As I look back over the experience, I'm filled with a sense of possibility. With the other competitions we were in, there was such a feeling of finality. That this is where it stops. This is the winner and the rest of you are not. But with SCORE Mentors's American Small Business Championship, it feels as though we're all winners. I know that might sound cliche, but really, what we've learned and the people we've met will impact the rest of our lives.

Reno skies full of possibility.
While we'd be over the moon to advance to the Grand Prize round, we're happy with the gifts that we've received already. It would be wonderful and change our lives, don't get me wrong, but I feel as though if you listen to the lessons and be mindful about implementation, and we maintain our peer group, then the experience will easily have a tenfold return, far more valuable. I know that I feel more enriched by the experience.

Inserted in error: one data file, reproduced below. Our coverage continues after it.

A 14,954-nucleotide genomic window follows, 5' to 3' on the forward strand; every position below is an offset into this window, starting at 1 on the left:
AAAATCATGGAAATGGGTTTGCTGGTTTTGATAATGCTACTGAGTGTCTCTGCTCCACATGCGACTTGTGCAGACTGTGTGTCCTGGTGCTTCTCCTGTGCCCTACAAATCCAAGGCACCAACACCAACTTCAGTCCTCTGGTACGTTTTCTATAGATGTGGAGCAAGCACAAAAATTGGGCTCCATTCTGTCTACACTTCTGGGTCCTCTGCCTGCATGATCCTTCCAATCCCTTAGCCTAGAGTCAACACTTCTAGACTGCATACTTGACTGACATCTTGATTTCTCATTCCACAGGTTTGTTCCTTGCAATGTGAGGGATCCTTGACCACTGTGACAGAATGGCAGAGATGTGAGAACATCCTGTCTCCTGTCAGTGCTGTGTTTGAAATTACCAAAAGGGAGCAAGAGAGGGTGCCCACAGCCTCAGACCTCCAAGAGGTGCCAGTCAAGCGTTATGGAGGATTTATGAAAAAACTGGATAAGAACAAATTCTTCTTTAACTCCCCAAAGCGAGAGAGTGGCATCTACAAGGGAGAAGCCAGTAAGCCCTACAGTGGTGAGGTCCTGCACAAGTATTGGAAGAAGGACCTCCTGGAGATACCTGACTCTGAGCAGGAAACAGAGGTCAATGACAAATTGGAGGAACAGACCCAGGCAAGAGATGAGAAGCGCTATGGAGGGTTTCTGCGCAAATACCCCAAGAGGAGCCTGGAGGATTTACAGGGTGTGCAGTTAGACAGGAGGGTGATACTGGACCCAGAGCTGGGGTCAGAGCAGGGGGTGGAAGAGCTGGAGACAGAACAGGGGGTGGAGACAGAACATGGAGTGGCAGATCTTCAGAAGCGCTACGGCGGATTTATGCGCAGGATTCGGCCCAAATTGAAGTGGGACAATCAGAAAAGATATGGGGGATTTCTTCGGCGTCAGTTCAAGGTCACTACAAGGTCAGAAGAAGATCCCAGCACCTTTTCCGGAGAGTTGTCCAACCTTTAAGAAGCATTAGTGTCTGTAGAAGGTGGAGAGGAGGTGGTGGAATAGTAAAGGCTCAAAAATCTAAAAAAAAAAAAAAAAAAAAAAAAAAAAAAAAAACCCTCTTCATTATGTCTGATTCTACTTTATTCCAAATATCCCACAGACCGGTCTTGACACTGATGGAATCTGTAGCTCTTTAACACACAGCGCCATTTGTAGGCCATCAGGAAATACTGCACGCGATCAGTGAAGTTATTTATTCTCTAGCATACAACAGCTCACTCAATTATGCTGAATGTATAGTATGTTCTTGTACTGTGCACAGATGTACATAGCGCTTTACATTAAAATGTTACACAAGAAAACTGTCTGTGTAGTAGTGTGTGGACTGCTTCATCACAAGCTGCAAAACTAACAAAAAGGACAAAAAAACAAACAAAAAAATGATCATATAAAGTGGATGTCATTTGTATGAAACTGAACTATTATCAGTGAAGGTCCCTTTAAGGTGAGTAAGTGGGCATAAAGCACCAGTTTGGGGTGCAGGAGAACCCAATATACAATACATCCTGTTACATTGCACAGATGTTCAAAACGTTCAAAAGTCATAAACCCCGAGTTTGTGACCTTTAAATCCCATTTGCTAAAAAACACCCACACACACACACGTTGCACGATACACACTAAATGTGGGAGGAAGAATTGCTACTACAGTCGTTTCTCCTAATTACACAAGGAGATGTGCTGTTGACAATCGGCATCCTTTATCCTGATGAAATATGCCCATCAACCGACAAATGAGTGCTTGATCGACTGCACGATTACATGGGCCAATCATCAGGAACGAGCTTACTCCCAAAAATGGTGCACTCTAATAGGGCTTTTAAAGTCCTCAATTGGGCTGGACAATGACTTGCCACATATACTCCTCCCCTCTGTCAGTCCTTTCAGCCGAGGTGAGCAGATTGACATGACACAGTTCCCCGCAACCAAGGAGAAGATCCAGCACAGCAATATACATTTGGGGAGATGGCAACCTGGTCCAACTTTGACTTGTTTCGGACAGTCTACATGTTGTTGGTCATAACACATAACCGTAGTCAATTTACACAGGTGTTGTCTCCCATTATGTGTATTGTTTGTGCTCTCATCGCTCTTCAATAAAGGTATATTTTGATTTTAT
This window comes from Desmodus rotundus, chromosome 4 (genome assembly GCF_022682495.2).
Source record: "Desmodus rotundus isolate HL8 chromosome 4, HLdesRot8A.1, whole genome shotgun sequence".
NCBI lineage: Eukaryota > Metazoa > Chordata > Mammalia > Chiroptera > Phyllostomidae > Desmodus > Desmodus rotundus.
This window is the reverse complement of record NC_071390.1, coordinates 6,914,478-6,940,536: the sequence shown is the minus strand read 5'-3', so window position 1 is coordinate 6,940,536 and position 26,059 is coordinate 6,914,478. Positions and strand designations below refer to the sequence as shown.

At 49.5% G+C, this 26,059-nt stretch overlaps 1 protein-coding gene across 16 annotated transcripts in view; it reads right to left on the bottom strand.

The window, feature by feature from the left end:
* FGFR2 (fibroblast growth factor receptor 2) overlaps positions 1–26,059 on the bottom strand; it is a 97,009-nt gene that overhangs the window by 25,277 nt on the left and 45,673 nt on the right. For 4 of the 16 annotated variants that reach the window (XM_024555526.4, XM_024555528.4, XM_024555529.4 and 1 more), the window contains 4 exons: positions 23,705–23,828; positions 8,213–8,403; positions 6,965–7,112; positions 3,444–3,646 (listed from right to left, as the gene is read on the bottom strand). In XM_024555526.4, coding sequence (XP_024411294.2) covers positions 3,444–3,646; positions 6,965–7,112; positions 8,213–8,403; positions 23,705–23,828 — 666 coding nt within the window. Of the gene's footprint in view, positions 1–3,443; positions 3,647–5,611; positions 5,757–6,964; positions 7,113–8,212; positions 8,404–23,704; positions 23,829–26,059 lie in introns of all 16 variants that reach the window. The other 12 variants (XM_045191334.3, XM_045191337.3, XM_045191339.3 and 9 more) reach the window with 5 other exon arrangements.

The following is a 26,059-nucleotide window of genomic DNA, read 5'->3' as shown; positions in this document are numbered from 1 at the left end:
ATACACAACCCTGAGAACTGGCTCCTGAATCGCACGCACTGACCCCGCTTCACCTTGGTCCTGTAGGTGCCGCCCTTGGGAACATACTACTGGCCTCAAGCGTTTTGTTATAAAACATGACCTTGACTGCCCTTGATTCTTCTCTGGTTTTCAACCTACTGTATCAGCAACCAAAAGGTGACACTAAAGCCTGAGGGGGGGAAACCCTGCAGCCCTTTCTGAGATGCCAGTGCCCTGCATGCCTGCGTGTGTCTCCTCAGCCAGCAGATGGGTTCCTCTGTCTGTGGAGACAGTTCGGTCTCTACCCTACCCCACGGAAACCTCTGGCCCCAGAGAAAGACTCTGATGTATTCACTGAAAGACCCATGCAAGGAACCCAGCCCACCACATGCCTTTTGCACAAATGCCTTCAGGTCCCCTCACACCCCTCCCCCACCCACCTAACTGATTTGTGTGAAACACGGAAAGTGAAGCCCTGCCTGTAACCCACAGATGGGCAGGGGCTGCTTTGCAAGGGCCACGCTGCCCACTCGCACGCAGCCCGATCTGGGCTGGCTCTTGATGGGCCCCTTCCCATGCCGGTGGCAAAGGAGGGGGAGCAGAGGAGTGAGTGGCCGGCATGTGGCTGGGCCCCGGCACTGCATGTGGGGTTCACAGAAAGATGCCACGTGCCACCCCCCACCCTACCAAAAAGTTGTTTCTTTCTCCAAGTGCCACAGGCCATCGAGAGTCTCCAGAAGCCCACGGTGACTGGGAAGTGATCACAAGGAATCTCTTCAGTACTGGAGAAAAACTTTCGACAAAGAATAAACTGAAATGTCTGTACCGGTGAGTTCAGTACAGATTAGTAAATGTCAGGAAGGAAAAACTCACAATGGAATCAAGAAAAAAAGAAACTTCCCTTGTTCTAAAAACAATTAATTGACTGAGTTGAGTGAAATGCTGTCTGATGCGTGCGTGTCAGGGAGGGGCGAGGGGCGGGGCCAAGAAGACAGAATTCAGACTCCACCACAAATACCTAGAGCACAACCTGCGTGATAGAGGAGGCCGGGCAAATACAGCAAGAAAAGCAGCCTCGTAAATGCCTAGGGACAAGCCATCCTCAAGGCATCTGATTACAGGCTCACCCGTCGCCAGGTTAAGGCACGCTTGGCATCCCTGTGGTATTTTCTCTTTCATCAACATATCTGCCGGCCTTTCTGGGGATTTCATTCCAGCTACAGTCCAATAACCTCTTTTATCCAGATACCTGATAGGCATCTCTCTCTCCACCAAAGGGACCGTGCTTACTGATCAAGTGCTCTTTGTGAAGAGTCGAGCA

All of us have done our best, crossed our fingers, and now it's up to the judges to award the Grand Champions. I don't envy their jobs! I've come to know several of the other #bizchampions and they are strong, kind, brave, clever, creative, talented, hard working, tenacious, resilient, ambitious, and courageous. Their businesses are no less remarkable. Each of them has worked hard to envision a problem and seek to address it in their own way.

To our fellow #bizchampions, we wish you good luck and continued friendship!

And... once again... to our customers, family, friends, supporters, SCORE Mentors, and Sam's Club who have made this experience possible, THANK YOU!